Concussion instruments are divided into two groups: direct or indirect percussion. The material of their body can be stone, wood, metal and terracotta and can have different shapes such as the truncheon, the plate, the vase, the plate, the spoon, the block, the box, the cylinder, the ribbon , the belt and the amphora.
Shagh shagh, ghāshogak, various types of plates, rattles, bells and bells, chains, tuslik, amphora etc ... are part of these.
Instruments that play by their own vibration lamellophones (provided with reeds) are divided into two groups according to the way they are played, with direct or indirect percussion (two types of zanburak ghupuz or ghāvuz a Torkmen Sahra).
The number of friction or rubbing instruments in Iran is irrelevant (ghārghārak).
The wind instruments (aerophones) in which the sound is produced thanks to the vibration of the air, are subdivided into two groups, free aerophones or resonant aerophones or real wind instruments. In the free type, the air outside the body of the instrument is subjected to vibration (as in the case of the varvarak of the mountain villages of Rudbār, in the Gilān region), while in the resonant type the air vibrates inside a canal or a loudspeaker.
Various types of flutes, horns, oboe, flute whistles etc. have an acoustic channel and the types of terra cotta whistle, shell trumpet, etc. have a speaker. Wind instruments can also be divided into two groups, with a determined or indeterminate sound.
In the first group, on the channel or on the sound box there are holes to pick up different sounds and opening or closing each of these you get different sounds; in the second group, the reception of different sounds is based on the rules of natural harmonic sounds in the channels or in the speakers.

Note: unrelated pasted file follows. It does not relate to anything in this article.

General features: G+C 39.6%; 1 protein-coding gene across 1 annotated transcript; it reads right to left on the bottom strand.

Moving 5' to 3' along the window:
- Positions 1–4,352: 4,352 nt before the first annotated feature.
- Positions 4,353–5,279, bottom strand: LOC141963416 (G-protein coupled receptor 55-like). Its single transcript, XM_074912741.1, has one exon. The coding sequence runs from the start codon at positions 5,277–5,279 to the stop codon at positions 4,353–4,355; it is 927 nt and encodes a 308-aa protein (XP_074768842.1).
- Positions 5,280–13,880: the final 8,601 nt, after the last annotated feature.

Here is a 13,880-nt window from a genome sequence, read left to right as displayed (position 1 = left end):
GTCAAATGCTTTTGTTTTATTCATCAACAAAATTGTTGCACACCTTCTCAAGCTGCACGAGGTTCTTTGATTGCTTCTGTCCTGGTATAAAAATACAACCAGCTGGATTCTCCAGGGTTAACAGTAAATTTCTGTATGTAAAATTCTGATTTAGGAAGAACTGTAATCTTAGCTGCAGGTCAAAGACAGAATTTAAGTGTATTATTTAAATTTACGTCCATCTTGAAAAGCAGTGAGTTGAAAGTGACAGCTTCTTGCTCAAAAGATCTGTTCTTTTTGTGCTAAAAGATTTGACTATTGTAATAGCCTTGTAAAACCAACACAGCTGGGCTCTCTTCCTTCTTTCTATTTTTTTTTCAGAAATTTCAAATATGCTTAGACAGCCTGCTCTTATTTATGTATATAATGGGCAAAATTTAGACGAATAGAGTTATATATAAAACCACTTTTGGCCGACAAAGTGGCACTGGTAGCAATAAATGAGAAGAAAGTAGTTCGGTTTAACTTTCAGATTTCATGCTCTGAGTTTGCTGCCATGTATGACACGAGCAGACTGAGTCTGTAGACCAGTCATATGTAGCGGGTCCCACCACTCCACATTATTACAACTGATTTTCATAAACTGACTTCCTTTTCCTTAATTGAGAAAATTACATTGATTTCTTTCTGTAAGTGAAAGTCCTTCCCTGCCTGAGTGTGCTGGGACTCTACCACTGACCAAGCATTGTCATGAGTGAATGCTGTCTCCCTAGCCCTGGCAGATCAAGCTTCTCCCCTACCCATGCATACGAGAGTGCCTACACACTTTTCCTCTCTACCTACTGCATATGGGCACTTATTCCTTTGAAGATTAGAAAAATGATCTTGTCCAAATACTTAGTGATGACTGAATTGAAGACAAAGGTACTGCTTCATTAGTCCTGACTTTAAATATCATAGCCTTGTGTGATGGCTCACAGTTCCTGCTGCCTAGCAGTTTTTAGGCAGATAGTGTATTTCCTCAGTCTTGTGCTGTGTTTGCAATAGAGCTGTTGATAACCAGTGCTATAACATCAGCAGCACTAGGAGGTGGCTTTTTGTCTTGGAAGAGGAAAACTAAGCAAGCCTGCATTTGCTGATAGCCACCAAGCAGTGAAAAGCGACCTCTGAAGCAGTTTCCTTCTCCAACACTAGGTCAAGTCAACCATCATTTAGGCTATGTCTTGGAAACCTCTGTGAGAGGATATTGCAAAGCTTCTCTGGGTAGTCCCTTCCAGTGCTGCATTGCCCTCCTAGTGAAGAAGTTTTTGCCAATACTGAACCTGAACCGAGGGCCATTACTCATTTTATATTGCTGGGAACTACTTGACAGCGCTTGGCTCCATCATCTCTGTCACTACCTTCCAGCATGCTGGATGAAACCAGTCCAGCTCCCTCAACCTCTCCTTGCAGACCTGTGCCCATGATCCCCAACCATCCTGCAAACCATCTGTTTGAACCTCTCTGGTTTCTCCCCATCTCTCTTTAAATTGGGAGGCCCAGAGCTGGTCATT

The first group is in turn divided into mouth groups (family of flutes, pipes and whistle flutes), in those with reed and with the opening in the shape of a bowl and their mouths are divided into the group of flutes, pipes, whistle flutes (recorders); their body material can be wood, cane, metal or plastic.
The group of those with reeds, depending on the type of tongue, is divided into single-reed and double-reed instruments; the first group can have a single acoustic channel (gherni del Māzandārān, the flute torkmeno, the yekzāleh of the inhabitants of Kermānshāh, of Bushehr, of Hormozgān, of the Kurdistān and of the Khorāsān) or a double acoustic channel and this last group can be without the air tank (dozale, ghoshmeh and the ney jafati or double-barreled flute) or with (ney anbān, sort of bagpipe).
Also some oboes and horns (bālābān, narme nāy) have a double reed. Even the trumpet with shell or snail has a bowl-shaped opening. The aerophon instruments with indeterminate sound are divided into the reed groups (with the single and double acoustic channel), the bowl-shaped opening (with the single channel) and the material of their body can be made of cane, of bark of tree, horns, metal, wood, etc.